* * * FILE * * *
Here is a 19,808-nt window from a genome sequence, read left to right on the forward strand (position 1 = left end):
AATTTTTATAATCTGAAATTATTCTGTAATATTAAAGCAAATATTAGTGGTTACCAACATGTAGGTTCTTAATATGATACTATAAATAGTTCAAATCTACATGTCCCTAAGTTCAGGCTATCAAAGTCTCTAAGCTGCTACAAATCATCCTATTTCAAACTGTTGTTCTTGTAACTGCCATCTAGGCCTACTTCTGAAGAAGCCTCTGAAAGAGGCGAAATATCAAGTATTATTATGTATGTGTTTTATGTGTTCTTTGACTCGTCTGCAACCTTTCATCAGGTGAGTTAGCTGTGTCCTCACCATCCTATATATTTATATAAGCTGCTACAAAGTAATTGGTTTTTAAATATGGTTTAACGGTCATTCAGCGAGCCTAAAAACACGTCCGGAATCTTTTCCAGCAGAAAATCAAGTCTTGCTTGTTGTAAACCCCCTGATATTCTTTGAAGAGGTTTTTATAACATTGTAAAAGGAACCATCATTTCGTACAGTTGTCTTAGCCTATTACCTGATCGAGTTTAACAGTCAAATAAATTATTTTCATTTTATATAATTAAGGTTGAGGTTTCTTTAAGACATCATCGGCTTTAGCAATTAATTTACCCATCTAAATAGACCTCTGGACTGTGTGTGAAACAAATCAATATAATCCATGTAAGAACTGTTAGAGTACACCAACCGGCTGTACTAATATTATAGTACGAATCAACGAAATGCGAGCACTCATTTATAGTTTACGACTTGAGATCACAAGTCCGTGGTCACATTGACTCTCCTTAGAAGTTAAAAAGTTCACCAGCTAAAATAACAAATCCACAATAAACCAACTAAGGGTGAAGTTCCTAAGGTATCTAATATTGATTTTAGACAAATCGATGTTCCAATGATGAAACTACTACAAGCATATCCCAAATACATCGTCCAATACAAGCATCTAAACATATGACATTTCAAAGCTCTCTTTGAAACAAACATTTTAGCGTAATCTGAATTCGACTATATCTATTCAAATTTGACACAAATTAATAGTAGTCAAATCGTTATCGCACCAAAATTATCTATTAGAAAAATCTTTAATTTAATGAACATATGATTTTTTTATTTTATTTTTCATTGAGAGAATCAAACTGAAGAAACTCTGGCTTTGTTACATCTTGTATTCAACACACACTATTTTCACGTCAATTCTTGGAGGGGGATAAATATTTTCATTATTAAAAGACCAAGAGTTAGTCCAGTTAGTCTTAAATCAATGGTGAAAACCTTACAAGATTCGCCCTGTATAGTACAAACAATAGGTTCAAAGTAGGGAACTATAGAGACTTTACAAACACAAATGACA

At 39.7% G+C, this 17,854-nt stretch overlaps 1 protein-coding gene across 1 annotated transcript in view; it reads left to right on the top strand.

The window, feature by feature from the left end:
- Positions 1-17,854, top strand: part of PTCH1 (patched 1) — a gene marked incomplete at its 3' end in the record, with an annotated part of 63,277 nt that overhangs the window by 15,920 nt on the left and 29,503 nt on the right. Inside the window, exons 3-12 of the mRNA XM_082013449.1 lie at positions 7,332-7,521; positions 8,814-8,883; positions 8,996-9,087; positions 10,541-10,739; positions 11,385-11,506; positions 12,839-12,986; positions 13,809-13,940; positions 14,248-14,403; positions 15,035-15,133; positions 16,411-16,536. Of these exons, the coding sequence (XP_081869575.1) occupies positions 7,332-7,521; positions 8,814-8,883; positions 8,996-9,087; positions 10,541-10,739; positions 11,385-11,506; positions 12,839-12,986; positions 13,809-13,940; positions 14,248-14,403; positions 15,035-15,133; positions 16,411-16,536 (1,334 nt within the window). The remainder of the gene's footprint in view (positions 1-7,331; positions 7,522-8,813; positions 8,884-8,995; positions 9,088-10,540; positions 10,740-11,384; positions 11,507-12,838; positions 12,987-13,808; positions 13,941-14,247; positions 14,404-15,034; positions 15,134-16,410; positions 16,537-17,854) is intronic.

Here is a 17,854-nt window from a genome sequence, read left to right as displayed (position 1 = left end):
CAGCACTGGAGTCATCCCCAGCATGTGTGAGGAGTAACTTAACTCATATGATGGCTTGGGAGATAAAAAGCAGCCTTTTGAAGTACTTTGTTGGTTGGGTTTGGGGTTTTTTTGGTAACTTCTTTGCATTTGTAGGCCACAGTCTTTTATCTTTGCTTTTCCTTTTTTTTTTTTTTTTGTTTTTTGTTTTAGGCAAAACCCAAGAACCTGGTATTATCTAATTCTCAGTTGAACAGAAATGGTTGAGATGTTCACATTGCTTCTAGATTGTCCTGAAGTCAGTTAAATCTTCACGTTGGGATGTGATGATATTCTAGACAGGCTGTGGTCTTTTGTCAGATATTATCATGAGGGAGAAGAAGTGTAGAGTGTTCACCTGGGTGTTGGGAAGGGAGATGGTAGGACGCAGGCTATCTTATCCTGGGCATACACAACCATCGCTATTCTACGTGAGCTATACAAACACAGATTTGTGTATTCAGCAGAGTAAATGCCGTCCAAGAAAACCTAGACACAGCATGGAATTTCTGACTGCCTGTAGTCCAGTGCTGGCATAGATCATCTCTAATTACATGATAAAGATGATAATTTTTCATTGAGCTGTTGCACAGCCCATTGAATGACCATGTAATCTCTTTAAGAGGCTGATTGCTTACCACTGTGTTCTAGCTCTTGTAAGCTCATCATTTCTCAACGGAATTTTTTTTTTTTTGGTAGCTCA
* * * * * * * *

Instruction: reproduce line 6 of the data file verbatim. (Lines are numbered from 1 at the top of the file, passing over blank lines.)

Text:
Here is a 17,854-nt window from a genome sequence, read left to right as displayed (position 1 = left end):